To comply with local laws and regulations in their everyday operations, Thai companies are required to obtain a variety of licenses and permits from various authorities. For example, a building permit under the Building Control Act and a license under the Factory Act are required to build and operate a factory. In fact, many business activities are subject to numerous licenses and permits before proprietors can lawfully operate their businesses. Furthermore, it is often difficult to ascertain exactly which documentation is required and the entire process can be very time consuming.
On 22 July 2015, the ‘Licensing Facilitation Act A.D. 2015’ (LFA) came into force as an ‘intermediary arm of the licensing process’. The law mandates that licensing authorities provide clear information and a specific timeline for the approval process. However, the LFA will not apply to certain authorities or processes that fall outside the main scope of the legislation, including the National Legislation Assembly, the Council of Ministers, court procedures, legal execution processes, or any authority responsible for a deposit in lieu of any debt/obligation performance.
Under the LFA, government authorities are required to undertake a number of actions in order to facilitate applications for licenses or permits under any law. For instance, an authority must:
- provide a ‘licensing manual’ to assist the public when applying for a license or permit, which must be made available to the public within 180 days after the date the LFA is published in the royal gazette. The licensing manual must contain at least: (a) criteria, methods and conditions (if any) for an application for a license or permit relevant to the authority; and (b) information on the approval process and the period for considering the application, as well as an exhaustive list of the documents required for the application. In addition, a licensing manual may allow an applicant to submit the application by electronic means as an alternative option;
- periodically review every five years (from the date the law comes into effect) the law empowering the ranting of the license to ascertain whether the licensing requirements should be revised or be replaced by some other measure;
- examine the completeness of the application and the supporting documents or evidence, as well as provide suggestions in writing to the applicant should the documentation prepared and submitted not satisfy the legal requirements;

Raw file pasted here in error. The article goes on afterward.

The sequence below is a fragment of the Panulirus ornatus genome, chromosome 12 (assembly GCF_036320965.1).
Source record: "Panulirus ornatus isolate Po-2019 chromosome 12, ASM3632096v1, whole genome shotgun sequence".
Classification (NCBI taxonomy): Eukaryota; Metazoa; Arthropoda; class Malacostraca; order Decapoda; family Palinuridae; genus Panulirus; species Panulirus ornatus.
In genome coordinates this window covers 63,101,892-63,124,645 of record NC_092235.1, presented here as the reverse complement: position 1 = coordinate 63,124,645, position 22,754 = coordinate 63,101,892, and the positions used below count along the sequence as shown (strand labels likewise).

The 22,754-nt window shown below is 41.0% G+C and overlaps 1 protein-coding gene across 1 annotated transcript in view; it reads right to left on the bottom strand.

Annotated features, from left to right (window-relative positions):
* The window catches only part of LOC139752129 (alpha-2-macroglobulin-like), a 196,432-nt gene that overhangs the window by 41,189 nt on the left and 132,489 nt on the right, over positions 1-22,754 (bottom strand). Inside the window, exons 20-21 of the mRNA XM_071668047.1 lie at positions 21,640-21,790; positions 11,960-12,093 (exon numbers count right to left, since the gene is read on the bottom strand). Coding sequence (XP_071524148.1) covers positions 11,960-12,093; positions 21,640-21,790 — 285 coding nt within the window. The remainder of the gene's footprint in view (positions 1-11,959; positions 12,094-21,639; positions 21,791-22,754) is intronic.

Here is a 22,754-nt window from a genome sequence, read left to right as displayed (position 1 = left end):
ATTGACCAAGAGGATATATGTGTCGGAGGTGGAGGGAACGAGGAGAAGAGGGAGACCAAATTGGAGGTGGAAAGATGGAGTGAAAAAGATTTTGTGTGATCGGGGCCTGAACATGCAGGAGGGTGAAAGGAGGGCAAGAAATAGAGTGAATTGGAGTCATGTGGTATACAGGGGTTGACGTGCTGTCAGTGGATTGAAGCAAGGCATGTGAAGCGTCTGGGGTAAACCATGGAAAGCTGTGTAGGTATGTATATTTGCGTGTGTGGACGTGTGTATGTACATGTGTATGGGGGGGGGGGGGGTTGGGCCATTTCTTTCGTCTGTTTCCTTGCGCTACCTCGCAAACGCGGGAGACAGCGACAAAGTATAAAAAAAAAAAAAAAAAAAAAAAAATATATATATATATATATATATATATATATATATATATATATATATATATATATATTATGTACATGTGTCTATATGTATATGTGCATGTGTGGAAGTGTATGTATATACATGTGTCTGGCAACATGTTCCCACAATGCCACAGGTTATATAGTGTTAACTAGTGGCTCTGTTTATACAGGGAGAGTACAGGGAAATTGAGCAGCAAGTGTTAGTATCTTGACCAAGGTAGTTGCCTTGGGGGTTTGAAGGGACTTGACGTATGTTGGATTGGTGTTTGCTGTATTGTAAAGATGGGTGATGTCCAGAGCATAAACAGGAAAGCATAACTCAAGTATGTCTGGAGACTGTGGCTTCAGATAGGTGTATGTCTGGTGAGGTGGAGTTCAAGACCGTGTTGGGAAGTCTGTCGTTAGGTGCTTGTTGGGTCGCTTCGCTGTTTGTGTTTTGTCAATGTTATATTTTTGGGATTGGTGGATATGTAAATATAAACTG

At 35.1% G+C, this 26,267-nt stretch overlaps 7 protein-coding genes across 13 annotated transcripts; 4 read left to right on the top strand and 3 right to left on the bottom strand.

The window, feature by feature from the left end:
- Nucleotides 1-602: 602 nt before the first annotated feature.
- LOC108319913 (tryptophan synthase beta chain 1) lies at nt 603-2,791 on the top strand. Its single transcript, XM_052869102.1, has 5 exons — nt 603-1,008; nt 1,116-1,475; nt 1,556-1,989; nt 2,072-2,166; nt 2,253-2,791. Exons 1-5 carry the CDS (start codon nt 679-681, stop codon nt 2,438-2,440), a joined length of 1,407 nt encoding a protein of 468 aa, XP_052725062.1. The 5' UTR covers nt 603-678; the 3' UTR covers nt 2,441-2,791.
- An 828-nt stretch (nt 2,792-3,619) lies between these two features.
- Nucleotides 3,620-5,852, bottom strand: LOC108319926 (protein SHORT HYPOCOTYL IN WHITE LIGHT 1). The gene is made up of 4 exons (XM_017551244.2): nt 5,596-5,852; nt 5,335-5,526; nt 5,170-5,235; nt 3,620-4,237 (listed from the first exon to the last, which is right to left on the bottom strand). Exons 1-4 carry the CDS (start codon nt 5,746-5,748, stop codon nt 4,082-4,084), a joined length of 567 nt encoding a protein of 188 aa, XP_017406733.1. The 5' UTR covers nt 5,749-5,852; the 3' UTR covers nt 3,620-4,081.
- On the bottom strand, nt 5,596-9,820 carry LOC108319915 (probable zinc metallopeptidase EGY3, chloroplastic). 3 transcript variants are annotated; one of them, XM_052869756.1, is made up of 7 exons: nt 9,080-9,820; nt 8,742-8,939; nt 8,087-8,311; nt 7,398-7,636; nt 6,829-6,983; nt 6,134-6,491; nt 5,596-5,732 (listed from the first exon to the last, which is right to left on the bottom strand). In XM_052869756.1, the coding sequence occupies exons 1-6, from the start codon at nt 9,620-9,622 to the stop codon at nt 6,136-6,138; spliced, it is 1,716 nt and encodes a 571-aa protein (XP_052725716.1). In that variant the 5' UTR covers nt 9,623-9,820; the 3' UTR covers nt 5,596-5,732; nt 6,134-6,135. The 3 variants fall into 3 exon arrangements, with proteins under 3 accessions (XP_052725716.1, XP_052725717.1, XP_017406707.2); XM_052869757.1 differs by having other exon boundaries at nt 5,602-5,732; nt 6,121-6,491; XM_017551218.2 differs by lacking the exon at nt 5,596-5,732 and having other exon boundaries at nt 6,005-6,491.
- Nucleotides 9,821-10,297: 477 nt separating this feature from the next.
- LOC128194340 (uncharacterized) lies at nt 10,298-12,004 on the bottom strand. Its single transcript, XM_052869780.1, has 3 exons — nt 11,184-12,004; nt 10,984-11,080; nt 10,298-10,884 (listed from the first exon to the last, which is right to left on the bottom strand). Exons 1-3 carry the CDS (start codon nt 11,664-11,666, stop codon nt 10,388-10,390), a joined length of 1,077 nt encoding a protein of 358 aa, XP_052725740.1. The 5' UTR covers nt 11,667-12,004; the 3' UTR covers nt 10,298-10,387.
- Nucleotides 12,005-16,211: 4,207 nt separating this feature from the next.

- complete the consideration process within the period specified in the licensing manual and notify the result to the applicant within seven (7) days of completing the consideration process. If the authority is unable to complete this process in time, it must clarify to the applicant in writing the grounds for the delay and deliver a copy of the clarification to the Public Sector Development Commission every seven (7) days until the consideration process is complete; and
- outline the operation monitoring standards applicable to the license or permit holders’ business operation under its supervision.
In addition, the LFA requires that each government agency must establish a Service Link Center for licensing facilitation, which must be able to accept all applications for licenses or permits under its supervision and provide license or permit-related information under its responsibility to the public.
The Public Sector Development Commission (PSDC) will have authority under the Act to inspect the licensing manuals and the information and workflow specified therein in order to verify whether they are in compliance with good governance principles and other standards. In addition, the PSDC also has a duty to regulate authorities to ensure compliance with LFA obligations and ensure that they are sufficiently facilitating the public to avoid unnecessary delays in obtaining licenses or permits for standard business operations.
In order to provide better service to the public, the Council of Ministers may establish a One Stop Service Center to receive all license and permit applications and take relevant actions in relation to the applications. This would include the processing of licensing fees and providing suggestions related to the applications mentioned in (iii) above.
If an authority fails to comply with the LFA or its licensing manual, the authority may be liable under the relevant civil or administration legislation, such as the Act on Administrative Procedures and may even attract criminal penalties under the Criminal Code.
Junior Tax Adviser
*The information contained in this legal update is provided for information purposes only, and is not intended to constitute legal advice. Legal advice should be obtained from qualified legal counsel for all specific situations.